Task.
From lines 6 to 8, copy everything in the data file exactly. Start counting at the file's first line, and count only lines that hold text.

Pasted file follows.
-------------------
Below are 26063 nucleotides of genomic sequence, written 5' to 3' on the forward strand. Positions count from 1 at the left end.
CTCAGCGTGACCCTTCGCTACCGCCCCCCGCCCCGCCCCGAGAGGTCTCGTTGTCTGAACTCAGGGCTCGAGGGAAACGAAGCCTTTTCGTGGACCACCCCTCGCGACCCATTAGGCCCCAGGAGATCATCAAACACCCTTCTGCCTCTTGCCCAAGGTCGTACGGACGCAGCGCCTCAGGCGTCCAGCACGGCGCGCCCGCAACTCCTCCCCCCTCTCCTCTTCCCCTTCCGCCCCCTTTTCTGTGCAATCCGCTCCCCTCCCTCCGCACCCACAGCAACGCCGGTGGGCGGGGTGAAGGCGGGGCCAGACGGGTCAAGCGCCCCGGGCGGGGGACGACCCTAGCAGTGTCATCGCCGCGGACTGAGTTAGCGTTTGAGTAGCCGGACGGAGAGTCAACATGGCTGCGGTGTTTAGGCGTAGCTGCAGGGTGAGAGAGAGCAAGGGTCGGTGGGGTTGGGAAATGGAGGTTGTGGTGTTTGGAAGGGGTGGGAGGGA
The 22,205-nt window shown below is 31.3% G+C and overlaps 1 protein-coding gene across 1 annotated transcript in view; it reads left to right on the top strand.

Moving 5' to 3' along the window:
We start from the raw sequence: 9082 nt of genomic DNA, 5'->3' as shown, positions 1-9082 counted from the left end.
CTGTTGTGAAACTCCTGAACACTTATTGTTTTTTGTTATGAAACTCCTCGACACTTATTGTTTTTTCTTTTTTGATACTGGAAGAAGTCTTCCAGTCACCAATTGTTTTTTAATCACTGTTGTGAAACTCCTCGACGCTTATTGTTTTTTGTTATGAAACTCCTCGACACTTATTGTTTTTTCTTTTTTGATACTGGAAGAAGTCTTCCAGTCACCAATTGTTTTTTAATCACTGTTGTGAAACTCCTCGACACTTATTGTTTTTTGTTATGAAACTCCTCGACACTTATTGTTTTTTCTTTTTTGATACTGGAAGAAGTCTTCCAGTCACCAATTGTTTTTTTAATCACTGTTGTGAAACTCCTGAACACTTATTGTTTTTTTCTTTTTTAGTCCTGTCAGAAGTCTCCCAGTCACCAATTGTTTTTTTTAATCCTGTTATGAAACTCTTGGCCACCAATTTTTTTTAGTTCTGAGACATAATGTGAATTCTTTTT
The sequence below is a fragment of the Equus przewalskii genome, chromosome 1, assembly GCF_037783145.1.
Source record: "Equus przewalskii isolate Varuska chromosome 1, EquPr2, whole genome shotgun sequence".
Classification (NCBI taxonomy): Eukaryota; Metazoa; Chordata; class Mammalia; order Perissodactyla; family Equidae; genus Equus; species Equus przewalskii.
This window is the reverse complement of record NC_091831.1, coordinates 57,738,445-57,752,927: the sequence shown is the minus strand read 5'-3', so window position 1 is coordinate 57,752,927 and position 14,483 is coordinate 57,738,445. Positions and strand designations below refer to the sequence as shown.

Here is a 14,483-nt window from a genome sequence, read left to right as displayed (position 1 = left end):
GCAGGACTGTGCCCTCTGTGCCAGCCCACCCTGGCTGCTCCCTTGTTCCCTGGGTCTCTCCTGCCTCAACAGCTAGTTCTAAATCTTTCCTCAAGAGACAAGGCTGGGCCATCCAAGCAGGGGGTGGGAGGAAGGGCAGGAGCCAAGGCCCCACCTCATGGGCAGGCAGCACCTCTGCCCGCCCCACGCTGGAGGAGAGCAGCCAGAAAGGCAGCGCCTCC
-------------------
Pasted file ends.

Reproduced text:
CTGTTGTGAAACTCCTGAACACTTATTGTTTTTTGTTATGAAACTCCTCGACACTTATTGTTTTTTCTTTTTTGATACTGGAAGAAGTCTTCCAGTCACCAATTGTTTTTTAATCACTGTTGTGAAACTCCTCGACGCTTATTGTTTTTTGTTATGAAACTCCTCGACACTTATTGTTTTTTCTTTTTTGATACTGGAAGAAGTCTTCCAGTCACCAATTGTTTTTTAATCACTGTTGTGAAACTCCTCGACACTTATTGTTTTTTGTTATGAAACTCCTCGACACTTATTGTTTTTTCTTTTTTGATACTGGAAGAAGTCTTCCAGTCACCAATTGTTTTTTTAATCACTGTTGTGAAACTCCTGAACACTTATTGTTTTTTTCTTTTTTAGTCCTGTCAGAAGTCTCCCAGTCACCAATTGTTTTTTTTAATCCTGTTATGAAACTCTTGGCCACCAATTTTTTTTAGTTCTGAGACATAATGTGAATTCTTTTT
The sequence below is a fragment of the Equus przewalskii genome, chromosome 1, assembly GCF_037783145.1.
Source record: "Equus przewalskii isolate Varuska chromosome 1, EquPr2, whole genome shotgun sequence".